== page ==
In a way, it is brave of OpenOffice to switch its default file format to the new XML standard. Microsoft, with its much bigger user base, dare not do that even though its XML file formats now support identical features to the original binary DOC, XLS and PPT formats. The company has to ensure that Word, Excel, PowerPoint and the rest all save their files in a format that earlier versions can read, which means that out of the box the products must all save to those old formats. Any companies that use the XML formats are likely to use them for server-created documents, which will be generated by automated XML processes without ever having been touched by Word or Excel. I suspect that few companies will change the default save format in Word or Excel from DOC/XLS to XML. If they did, they would have to train all their users to change the format of any documents that needed to be sent outside the company.
The presentations module has received a welcome makeover and now sports a new ‘multipane’ view where you can see thumbnails of the slides down the left side and taskbars on the right. In the middle, you can choose to edit one slide, to see the notes or a full-featured slide sorter in which you can rearrange your slide show or apply transitions and so on. This is much like PowerPoint, and users of that package should feel right at home.
There are new shapes, outline arrows, boxes and more that are compatible with Microsoft AutoShapes. These form the basis of many presentation slides, but, like AutoShapes, they can also be used within word-processing documents. You can fill them with a colour, pattern, gradient or bitmap, change the line weight, style and colour, and put text inside them. The numbers of transitions and animation effects supported has also been increased, which definitely helps with PowerPoint compatibility. OpenOffice often used to choose unexpected transitions when converting from PowerPoint, because the one used in the PowerPoint presentation wasn’t supported.
Previous versions of OpenOffice didn’t have a native database module, although StarOffice used Adabas. OpenOffice 2 uses the HSQLDB database, which stores its data either in memory or on disk using XML to store the database schemas. HSQLDB is open source (BSD Licence) and written in Java. To use any of the database features of OpenOffice – plus many other features – you have to install Sun’s Java Runtime Environment, and the equivalent from Microsoft, the Virtual Machine, is not supported. The Writer and Spreadsheet modules both connect to the database to get data for mail-merge, lists and so on, but the Database module itself uses Writer to display and edit data. Whenever you use the Database Form Wizard to create a form, it creates an OpenOffice Writer document. The form layout options are reasonable, if not pretty, but the default colour schemes are vile.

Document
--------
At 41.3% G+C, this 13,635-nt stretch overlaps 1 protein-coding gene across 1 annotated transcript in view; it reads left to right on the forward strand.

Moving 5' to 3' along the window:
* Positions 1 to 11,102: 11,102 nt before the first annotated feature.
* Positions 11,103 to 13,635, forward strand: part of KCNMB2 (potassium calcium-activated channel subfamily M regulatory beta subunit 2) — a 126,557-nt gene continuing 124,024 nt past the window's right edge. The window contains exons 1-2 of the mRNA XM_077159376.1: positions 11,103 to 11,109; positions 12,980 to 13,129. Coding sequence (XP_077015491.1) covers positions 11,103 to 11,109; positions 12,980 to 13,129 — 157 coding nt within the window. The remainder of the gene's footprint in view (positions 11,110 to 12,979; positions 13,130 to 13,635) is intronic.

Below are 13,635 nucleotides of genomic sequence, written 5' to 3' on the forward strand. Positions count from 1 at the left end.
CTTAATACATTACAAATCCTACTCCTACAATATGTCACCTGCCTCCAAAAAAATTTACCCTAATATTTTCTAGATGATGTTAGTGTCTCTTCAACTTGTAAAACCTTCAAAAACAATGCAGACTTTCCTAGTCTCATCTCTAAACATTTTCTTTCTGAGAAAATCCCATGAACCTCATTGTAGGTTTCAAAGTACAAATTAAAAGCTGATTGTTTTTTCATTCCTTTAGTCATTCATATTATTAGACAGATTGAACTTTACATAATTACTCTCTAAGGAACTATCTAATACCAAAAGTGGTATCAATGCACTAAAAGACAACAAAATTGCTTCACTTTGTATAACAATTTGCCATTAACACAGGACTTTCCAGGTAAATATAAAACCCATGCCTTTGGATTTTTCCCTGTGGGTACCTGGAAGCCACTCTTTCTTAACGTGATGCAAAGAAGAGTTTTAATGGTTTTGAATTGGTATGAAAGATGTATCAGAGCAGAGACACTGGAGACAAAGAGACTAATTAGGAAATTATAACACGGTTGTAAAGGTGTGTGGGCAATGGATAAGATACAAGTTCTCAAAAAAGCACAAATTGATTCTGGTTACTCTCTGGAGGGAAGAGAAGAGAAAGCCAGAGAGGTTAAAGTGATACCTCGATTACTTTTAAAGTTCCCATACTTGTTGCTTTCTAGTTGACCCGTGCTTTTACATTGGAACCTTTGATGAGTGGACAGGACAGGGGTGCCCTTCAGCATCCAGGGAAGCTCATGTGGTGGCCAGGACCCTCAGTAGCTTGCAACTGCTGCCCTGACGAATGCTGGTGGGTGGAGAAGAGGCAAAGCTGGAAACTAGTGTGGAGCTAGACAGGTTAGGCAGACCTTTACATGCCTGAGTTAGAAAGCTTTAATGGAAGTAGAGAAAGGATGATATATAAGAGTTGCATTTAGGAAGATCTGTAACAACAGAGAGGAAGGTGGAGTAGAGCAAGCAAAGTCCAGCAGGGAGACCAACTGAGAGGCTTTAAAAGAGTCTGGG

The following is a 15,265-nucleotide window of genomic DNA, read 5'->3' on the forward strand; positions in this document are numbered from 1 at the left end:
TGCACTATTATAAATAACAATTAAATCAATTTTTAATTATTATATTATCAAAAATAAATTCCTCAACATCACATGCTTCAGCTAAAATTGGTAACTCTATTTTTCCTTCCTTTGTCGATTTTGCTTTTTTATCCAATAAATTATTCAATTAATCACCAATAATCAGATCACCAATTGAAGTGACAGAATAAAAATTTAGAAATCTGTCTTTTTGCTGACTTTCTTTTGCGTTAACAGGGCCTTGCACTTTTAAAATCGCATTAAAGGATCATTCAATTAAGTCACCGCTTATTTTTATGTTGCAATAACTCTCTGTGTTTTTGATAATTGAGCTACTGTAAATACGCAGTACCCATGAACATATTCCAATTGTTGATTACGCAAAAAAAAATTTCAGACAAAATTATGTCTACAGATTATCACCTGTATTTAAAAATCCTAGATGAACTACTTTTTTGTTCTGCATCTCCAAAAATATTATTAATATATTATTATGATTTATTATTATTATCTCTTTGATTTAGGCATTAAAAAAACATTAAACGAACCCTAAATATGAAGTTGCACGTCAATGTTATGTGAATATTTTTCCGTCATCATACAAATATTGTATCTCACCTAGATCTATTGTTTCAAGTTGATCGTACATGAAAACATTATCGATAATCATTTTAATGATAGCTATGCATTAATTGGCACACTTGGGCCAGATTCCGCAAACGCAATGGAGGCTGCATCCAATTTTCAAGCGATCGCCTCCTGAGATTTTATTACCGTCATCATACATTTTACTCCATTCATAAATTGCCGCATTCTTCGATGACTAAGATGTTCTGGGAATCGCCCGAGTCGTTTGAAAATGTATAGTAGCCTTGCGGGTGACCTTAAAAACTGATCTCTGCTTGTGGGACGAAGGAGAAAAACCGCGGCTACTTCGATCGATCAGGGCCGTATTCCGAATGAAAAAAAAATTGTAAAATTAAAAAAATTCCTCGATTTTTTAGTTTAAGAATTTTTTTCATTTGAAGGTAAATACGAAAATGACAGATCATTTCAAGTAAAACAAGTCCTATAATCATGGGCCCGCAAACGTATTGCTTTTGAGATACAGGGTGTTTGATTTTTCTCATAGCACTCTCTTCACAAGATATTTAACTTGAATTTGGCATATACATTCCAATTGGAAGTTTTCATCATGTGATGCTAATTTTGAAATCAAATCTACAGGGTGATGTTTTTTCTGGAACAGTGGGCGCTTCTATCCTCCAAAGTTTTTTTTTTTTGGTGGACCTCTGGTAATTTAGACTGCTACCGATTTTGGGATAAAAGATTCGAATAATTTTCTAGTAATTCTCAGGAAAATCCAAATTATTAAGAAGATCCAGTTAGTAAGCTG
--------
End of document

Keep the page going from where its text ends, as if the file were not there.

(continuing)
Of course, it does not help that the current beta code crashes when creating forms, or that the crash-reporting module crashes when it tries to report the problem. But that’s one of the many joys of working with beta software. Unfortunately, OpenOffice is a single, monolithic application, and that means that if one module crashes, it takes with it every document you had open, of whatever type. I started out by typing this column using OpenOffice, but had to give up because I was pushing new features too hard and crashing every two minutes.
If you do not use the wizard to lay out your forms, you are not given much in the way of help or advice – you just get a blank Writer document and a More Controls toolbox. If you show the other database and controls toolbars, you will start to get more of an idea of what is available, but you really need to read all the Help text twice before you start designing forms. The forms in OpenOffice Database are based on the W3C’s XForms specification.
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